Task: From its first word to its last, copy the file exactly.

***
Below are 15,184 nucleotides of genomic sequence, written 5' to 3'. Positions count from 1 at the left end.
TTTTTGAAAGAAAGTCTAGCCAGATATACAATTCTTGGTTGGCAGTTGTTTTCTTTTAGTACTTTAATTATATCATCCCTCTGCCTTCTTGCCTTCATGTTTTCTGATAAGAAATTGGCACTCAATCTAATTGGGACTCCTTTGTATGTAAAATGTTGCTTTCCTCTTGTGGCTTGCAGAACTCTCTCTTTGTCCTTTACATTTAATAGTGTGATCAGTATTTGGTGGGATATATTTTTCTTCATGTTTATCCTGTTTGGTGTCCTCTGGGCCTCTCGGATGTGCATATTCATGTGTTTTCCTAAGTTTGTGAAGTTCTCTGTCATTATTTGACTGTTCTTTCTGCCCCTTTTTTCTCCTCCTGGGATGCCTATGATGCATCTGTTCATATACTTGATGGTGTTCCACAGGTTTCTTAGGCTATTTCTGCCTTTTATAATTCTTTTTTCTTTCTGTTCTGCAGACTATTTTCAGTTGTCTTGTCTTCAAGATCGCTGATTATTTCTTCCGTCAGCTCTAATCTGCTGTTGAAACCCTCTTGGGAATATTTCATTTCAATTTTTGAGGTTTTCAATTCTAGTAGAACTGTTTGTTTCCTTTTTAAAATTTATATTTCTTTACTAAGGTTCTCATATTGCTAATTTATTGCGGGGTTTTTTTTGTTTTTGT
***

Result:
Below are 15,184 nucleotides of genomic sequence, written 5' to 3'. Positions count from 1 at the left end.
TTTTTGAAAGAAAGTCTAGCCAGATATACAATTCTTGGTTGGCAGTTGTTTTCTTTTAGTACTTTAATTATATCATCCCTCTGCCTTCTTGCCTTCATGTTTTCTGATAAGAAATTGGCACTCAATCTAATTGGGACTCCTTTGTATGTAAAATGTTGCTTTCCTCTTGTGGCTTGCAGAACTCTCTCTTTGTCCTTTACATTTAATAGTGTGATCAGTATTTGGTGGGATATATTTTTCTTCATGTTTATCCTGTTTGGTGTCCTCTGGGCCTCTCGGATGTGCATATTCATGTGTTTTCCTAAGTTTGTGAAGTTCTCTGTCATTATTTGACTGTTCTTTCTGCCCCTTTTTTCTCCTCCTGGGATGCCTATGATGCATCTGTTCATATACTTGATGGTGTTCCACAGGTTTCTTAGGCTATTTCTGCCTTTTATAATTCTTTTTTCTTTCTGTTCTGCAGACTATTTTCAGTTGTCTTGTCTTCAAGATCGCTGATTATTTCTTCCGTCAGCTCTAATCTGCTGTTGAAACCCTCTTGGGAATATTTCATTTCAATTTTTGAGGTTTTCAATTCTAGTAGAACTGTTTGTTTCCTTTTTAAAATTTATATTTCTTTACTAAGGTTCTCATATTGCTAATTTATTGCGGGGTTTTTTTTGTTTTTGT